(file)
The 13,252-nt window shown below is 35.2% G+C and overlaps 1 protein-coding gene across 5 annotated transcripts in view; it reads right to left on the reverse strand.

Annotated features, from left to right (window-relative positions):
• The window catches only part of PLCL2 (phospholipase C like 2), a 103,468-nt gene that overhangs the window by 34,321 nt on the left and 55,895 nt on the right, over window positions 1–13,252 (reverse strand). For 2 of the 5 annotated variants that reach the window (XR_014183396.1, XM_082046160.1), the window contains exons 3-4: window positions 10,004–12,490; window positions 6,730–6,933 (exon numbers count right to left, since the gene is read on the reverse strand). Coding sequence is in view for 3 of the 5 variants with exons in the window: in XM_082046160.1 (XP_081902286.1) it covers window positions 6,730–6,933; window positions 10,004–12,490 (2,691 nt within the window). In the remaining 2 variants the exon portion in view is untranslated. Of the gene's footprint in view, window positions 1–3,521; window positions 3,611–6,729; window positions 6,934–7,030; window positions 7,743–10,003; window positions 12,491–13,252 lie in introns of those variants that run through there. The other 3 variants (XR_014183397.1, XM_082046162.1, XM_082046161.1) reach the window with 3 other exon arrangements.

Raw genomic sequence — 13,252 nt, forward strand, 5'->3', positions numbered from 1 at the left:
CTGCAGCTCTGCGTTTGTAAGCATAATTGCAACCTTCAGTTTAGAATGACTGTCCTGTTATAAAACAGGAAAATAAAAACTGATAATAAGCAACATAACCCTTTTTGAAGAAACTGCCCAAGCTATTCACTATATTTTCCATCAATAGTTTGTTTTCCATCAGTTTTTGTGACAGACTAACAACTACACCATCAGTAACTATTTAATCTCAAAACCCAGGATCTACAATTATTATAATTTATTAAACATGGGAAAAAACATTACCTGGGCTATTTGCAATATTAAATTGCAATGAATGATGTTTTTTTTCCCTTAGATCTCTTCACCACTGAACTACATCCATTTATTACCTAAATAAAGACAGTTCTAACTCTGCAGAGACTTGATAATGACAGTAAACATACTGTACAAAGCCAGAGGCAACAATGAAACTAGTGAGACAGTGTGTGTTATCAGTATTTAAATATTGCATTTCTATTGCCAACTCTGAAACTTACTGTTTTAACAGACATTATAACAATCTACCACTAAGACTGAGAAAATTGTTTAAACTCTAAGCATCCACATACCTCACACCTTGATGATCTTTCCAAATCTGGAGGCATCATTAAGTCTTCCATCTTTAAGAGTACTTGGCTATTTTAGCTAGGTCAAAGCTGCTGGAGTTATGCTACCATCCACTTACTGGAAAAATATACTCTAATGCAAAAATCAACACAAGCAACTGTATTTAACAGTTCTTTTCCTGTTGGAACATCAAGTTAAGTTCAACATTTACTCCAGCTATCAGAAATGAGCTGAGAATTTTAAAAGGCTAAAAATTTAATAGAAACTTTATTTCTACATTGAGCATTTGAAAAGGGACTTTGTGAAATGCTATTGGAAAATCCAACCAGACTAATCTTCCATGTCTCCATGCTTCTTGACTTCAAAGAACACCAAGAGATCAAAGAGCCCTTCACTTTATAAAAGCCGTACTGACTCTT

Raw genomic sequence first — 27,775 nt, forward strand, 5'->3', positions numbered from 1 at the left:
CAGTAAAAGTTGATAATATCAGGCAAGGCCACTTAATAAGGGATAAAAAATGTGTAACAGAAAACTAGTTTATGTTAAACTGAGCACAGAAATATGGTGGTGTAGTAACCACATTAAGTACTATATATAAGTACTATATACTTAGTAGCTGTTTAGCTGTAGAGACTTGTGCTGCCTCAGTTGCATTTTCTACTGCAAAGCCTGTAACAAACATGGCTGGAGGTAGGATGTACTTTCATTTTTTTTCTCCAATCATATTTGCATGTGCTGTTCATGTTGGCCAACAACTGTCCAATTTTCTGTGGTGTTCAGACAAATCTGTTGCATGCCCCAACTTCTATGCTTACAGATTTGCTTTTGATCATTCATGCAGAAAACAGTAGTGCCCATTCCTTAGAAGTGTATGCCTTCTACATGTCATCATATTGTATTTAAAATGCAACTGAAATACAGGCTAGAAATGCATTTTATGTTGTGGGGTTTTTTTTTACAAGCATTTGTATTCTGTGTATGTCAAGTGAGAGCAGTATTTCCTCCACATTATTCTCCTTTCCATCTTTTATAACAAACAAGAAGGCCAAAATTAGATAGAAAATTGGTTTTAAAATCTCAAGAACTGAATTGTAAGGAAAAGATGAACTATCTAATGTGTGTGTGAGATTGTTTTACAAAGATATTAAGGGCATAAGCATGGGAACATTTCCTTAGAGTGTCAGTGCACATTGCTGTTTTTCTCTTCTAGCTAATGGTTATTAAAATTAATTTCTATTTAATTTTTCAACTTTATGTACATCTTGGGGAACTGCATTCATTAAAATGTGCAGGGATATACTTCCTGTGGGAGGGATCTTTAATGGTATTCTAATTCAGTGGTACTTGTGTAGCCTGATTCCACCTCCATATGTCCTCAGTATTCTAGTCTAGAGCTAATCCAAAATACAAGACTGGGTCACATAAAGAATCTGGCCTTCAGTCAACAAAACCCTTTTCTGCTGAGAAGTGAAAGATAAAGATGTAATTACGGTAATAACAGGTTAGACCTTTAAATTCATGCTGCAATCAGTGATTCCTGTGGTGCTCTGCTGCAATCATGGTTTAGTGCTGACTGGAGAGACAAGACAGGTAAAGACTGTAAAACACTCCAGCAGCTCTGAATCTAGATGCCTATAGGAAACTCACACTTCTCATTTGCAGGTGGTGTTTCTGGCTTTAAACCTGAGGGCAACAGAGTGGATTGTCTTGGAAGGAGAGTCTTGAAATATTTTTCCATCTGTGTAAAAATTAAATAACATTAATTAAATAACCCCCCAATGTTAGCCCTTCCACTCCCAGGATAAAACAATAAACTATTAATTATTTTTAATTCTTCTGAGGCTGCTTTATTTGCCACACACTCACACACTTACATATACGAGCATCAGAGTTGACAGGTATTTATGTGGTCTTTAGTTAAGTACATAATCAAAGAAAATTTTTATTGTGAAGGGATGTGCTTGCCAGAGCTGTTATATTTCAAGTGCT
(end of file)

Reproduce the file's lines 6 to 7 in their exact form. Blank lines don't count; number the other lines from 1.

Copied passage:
Raw genomic sequence first — 27,775 nt, forward strand, 5'->3', positions numbered from 1 at the left:
CAGTAAAAGTTGATAATATCAGGCAAGGCCACTTAATAAGGGATAAAAAATGTGTAACAGAAAACTAGTTTATGTTAAACTGAGCACAGAAATATGGTGGTGTAGTAACCACATTAAGTACTATATATAAGTACTATATACTTAGTAGCTGTTTAGCTGTAGAGACTTGTGCTGCCTCAGTTGCATTTTCTACTGCAAAGCCTGTAACAAACATGGCTGGAGGTAGGATGTACTTTCATTTTTTTTCTCCAATCATATTTGCATGTGCTGTTCATGTTGGCCAACAACTGTCCAATTTTCTGTGGTGTTCAGACAAATCTGTTGCATGCCCCAACTTCTATGCTTACAGATTTGCTTTTGATCATTCATGCAGAAAACAGTAGTGCCCATTCCTTAGAAGTGTATGCCTTCTACATGTCATCATATTGTATTTAAAATGCAACTGAAATACAGGCTAGAAATGCATTTTATGTTGTGGGGTTTTTTTTTACAAGCATTTGTATTCTGTGTATGTCAAGTGAGAGCAGTATTTCCTCCACATTATTCTCCTTTCCATCTTTTATAACAAACAAGAAGGCCAAAATTAGATAGAAAATTGGTTTTAAAATCTCAAGAACTGAATTGTAAGGAAAAGATGAACTATCTAATGTGTGTGTGAGATTGTTTTACAAAGATATTAAGGGCATAAGCATGGGAACATTTCCTTAGAGTGTCAGTGCACATTGCTGTTTTTCTCTTCTAGCTAATGGTTATTAAAATTAATTTCTATTTAATTTTTCAACTTTATGTACATCTTGGGGAACTGCATTCATTAAAATGTGCAGGGATATACTTCCTGTGGGAGGGATCTTTAATGGTATTCTAATTCAGTGGTACTTGTGTAGCCTGATTCCACCTCCATATGTCCTCAGTATTCTAGTCTAGAGCTAATCCAAAATACAAGACTGGGTCACATAAAGAATCTGGCCTTCAGTCAACAAAACCCTTTTCTGCTGAGAAGTGAAAGATAAAGATGTAATTACGGTAATAACAGGTTAGACCTTTAAATTCATGCTGCAATCAGTGATTCCTGTGGTGCTCTGCTGCAATCATGGTTTAGTGCTGACTGGAGAGACAAGACAGGTAAAGACTGTAAAACACTCCAGCAGCTCTGAATCTAGATGCCTATAGGAAACTCACACTTCTCATTTGCAGGTGGTGTTTCTGGCTTTAAACCTGAGGGCAACAGAGTGGATTGTCTTGGAAGGAGAGTCTTGAAATATTTTTCCATCTGTGTAAAAATTAAATAACATTAATTAAATAACCCCCCAATGTTAGCCCTTCCACTCCCAGGATAAAACAATAAACTATTAATTATTTTTAATTCTTCTGAGGCTGCTTTATTTGCCACACACTCACACACTTACATATACGAGCATCAGAGTTGACAGGTATTTATGTGGTCTTTAGTTAAGTACATAATCAAAGAAAATTTTTATTGTGAAGGGATGTGCTTGCCAGAGCTGTTATATTTCAAGTGCT